A portrait of Hosni Mubarak in 2011. (Waseem Mohammad/AP)
Anger simmers in Southern Africa over Omicron travel bans
A number of Southern African Development Community (SADC) countries, including Namibia, Zambia, and Angola, have slapped travel bans on people from Islamic nations “invaded” by foreign forces, possibly marking a new trend in border control.
All member states of SADC declared war on non-member state of Mauritania, who committed the attack during the civil war in Libya. Nigeria, Ivory Coast, Chad, Niger, Burkina Faso, and Central African Republic (CAR) all had a presence on Mauritania’s frontlines.
Late last year, Gambia cancelled the entry visas of people from Mali, Ivory Coast, Chad, Mali, Burkina Faso, and Niger “over security concerns.” Thousands of Gambians fled to northern countries after President Yahya Jammeh was overthrown in January 2017, but they often travel long distances back home by sea, complicating SADC’s decision to find a solution. The calls for stricter border control might have been further fueled by President Donald Trump’s anti-Muslim travel ban, which targets both Sudan and Somalia.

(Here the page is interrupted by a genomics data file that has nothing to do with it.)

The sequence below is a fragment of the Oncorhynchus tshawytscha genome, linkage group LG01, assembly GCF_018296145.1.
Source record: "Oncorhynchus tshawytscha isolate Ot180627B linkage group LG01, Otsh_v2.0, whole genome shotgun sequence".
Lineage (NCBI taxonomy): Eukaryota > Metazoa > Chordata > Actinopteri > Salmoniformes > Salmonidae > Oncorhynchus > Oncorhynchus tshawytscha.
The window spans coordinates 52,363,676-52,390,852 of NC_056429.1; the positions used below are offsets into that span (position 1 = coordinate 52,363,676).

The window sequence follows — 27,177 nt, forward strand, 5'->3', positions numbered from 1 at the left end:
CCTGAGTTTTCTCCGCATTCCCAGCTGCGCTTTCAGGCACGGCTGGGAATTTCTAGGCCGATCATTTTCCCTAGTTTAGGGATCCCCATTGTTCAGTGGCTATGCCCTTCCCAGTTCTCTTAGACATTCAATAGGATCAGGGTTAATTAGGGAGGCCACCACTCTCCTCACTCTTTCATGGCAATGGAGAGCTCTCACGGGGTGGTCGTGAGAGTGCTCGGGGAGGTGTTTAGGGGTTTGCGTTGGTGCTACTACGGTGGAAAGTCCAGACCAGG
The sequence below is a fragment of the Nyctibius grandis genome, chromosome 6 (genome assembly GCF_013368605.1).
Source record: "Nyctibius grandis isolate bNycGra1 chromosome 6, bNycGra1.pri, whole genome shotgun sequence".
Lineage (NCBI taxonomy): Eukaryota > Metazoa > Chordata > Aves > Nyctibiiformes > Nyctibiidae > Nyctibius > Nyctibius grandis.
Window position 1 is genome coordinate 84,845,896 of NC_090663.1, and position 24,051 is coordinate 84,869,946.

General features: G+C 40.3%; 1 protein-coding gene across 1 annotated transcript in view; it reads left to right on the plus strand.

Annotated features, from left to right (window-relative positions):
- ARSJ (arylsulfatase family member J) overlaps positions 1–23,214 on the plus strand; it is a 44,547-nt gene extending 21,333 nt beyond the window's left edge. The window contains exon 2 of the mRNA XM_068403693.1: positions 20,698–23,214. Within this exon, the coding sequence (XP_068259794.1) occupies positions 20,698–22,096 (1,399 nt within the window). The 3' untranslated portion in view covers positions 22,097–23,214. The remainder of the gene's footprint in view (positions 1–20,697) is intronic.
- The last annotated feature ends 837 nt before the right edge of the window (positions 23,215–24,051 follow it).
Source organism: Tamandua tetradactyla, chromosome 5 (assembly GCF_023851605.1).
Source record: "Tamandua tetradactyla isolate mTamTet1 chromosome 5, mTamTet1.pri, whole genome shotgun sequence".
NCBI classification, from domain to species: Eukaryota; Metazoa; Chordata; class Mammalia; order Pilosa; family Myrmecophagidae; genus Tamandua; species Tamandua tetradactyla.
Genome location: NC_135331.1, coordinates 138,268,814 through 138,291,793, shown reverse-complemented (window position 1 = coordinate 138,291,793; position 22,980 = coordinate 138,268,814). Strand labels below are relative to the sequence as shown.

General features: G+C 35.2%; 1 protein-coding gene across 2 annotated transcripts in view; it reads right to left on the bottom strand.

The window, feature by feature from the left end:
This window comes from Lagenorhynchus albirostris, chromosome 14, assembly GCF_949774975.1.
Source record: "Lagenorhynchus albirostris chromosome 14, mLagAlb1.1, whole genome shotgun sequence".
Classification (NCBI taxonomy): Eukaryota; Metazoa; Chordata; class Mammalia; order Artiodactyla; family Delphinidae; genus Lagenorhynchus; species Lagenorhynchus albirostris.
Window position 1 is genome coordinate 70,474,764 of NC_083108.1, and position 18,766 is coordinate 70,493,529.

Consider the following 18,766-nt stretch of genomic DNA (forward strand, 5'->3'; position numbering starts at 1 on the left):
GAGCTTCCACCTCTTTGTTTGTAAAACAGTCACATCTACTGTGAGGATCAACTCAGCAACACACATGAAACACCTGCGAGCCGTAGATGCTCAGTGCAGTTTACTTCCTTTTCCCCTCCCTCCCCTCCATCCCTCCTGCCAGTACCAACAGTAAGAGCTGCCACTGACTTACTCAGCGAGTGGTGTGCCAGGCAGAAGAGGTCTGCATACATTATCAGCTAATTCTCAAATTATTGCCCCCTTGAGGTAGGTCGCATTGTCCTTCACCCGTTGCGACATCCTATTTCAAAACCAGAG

Trump’s travel ban, and the subsequent heated denunciations, prompted some southern African leaders to reconsider their country’s membership, reportedly scheduling a second summit to discuss stricter border controls in late December.
Rwanda also issued an asylum to Africans fleeing Mauritanian forces after the country declared war on them. Morocco and Niger have suspended border patrols, while Chad will not allow Mauritanian citizens within their borders, with authorities demanding travelers carry identification papers.
SADC unity at the end of the war may not last long. Countries seem on a losing battle against international crime networks, economically and otherwise. In neighbouring South Africa, police arrested several members of the Palestinian terrorist group Hamas at a restaurant at Newlands stadium in March 2017. Both President Jacob Zuma and his African National Congress party had brought up the issue of terrorism without addressing the situation in Mauritania, which the president seemingly adopted as a sort of trump card.
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Republished with permission from Twenty-Four Hours War Report